Accolades are starting to roll in for Carson-Tahoe Hospital's Cancer Resource Center.
Just 19 months old, the center won a regional Patient Support Award and has been nominated for a national honor, both through the Cancer Information Service, a program of the National Cancer Institute.
"This nomination and award are wonderful," said Cancer Resource Center Coordinator Ann Proffitt.
Instrumental in the establishment of the Center, Proffitt started her battle against breast cancer 9-1/2 years ago and is a survivor. She said the center's programs have mushroomed beyond anything she imagined.
"At first, people called me a pushy broad," she said with a smile.
Pushy or not, the work has paid off. The library has grown to more than 500 books and patient load has doubled, said Proffitt.
"The growth has helped us evolve," she said. "Some things didn't work. We stayed with the ones that did."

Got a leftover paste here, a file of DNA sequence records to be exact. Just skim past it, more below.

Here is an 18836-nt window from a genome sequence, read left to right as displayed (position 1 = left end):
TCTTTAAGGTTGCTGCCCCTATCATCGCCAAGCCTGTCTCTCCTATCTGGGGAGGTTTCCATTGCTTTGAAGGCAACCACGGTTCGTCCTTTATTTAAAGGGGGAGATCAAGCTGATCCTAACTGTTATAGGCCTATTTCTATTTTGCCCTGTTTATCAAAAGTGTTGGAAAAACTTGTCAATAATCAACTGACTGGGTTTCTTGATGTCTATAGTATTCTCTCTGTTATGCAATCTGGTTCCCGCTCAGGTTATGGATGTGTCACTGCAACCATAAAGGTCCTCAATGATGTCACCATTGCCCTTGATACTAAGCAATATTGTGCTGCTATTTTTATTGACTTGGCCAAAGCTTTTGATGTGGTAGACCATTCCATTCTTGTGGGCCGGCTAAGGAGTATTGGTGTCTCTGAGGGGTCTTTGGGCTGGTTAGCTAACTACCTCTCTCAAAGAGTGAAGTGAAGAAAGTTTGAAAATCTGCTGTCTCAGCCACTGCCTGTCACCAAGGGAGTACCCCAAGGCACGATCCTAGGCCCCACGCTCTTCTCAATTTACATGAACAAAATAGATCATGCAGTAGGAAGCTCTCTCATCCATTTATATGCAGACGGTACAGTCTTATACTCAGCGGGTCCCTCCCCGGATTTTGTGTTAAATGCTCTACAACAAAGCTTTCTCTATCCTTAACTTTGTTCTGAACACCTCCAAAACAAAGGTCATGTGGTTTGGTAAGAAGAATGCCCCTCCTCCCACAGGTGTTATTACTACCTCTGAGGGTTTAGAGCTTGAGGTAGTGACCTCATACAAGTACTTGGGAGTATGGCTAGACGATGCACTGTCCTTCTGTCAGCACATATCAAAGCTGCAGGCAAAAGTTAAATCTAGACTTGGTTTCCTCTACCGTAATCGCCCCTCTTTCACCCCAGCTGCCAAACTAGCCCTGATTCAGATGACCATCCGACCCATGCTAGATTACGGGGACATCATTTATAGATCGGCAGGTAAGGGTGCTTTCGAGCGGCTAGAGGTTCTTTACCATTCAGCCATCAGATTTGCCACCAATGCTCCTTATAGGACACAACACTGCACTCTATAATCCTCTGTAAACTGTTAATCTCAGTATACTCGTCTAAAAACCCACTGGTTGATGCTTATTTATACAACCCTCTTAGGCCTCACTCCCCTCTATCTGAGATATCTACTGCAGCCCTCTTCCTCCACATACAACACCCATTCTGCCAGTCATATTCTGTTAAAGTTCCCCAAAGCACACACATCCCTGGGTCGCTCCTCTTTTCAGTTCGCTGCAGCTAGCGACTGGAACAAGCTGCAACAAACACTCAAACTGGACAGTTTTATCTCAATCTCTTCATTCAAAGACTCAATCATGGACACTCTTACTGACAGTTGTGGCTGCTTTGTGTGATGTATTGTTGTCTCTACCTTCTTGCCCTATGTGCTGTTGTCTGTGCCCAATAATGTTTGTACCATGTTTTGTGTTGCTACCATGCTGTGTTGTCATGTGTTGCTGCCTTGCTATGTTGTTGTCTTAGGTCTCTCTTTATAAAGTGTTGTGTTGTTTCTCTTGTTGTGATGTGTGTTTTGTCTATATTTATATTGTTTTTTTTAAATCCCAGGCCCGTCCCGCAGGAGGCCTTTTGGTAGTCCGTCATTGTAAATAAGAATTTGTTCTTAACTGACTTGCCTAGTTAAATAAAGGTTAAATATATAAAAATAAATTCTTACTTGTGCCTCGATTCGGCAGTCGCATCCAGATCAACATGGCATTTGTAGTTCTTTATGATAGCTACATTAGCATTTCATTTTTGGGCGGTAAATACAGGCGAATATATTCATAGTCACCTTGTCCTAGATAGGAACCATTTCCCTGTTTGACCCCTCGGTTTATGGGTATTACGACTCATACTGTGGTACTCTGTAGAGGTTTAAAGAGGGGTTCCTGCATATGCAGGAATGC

One of those successes is the newsletter, which recently received a tobacco money grant and hopes to move to a monthly rather than bimonthly publication.
The many volunteers that work at the center are instrumental in its success and in addition to intensive one-on-one counseling, they help sort medical bills, help patients find funding sources for expensive therapies and take the mystery out of Medicare and Medicaid issues.
Much information is available in both Spanish and English and the center offers a number of support groups.
Proffitt said spending time with patients is critical especially right after diagnosis, when they're feeling overwhelmed. The educational process is important because it empowers them to take control.
"Knowledge is the beginning of the healing process," she said.
In addition to working with patients, the organization is mentoring other centers in Fallon, Yerington, Winnemucca and South Lake Tahoe as well as networking to provide information to state and community health services in rural Nevada towns like Ely and Tonopah.
Located in the Adams House, the Resource Center is a small white frame structure wedged between a day-care center and the burgeoning complex that is now the hospital. Services are provided free.
Celebrating its 25th year, Cancer Information Service provides information to patients, families and healthcare professionals throughout the United States, Puerto Rico and the U.S. Virgin Islands.